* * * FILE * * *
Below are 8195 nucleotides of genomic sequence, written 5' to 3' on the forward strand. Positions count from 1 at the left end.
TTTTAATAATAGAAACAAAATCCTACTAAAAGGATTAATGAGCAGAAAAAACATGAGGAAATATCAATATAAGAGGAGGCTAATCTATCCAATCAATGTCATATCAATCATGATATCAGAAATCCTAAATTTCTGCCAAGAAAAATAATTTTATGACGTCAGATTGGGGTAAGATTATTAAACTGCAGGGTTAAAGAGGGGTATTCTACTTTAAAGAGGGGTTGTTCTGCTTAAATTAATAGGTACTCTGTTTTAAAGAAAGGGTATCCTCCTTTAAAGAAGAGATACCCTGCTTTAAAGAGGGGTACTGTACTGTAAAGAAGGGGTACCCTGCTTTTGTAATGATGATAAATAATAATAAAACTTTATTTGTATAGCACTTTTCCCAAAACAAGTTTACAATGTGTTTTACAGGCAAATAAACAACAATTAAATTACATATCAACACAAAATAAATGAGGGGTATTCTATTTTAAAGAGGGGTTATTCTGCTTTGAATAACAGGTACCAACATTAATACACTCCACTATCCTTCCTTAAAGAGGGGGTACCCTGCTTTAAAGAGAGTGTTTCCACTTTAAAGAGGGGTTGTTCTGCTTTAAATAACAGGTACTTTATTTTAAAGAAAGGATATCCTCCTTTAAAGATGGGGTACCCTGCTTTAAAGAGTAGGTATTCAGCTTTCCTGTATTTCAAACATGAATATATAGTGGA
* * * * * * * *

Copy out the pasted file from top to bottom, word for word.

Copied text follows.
Below are 8195 nucleotides of genomic sequence, written 5' to 3' on the forward strand. Positions count from 1 at the left end.
TTTTAATAATAGAAACAAAATCCTACTAAAAGGATTAATGAGCAGAAAAAACATGAGGAAATATCAATATAAGAGGAGGCTAATCTATCCAATCAATGTCATATCAATCATGATATCAGAAATCCTAAATTTCTGCCAAGAAAAATAATTTTATGACGTCAGATTGGGGTAAGATTATTAAACTGCAGGGTTAAAGAGGGGTATTCTACTTTAAAGAGGGGTTGTTCTGCTTAAATTAATAGGTACTCTGTTTTAAAGAAAGGGTATCCTCCTTTAAAGAAGAGATACCCTGCTTTAAAGAGGGGTACTGTACTGTAAAGAAGGGGTACCCTGCTTTTGTAATGATGATAAATAATAATAAAACTTTATTTGTATAGCACTTTTCCCAAAACAAGTTTACAATGTGTTTTACAGGCAAATAAACAACAATTAAATTACATATCAACACAAAATAAATGAGGGGTATTCTATTTTAAAGAGGGGTTATTCTGCTTTGAATAACAGGTACCAACATTAATACACTCCACTATCCTTCCTTAAAGAGGGGGTACCCTGCTTTAAAGAGAGTGTTTCCACTTTAAAGAGGGGTTGTTCTGCTTTAAATAACAGGTACTTTATTTTAAAGAAAGGATATCCTCCTTTAAAGATGGGGTACCCTGCTTTAAAGAGTAGGTATTCAGCTTTCCTGTATTTCAAACATGAATATATAGTGGA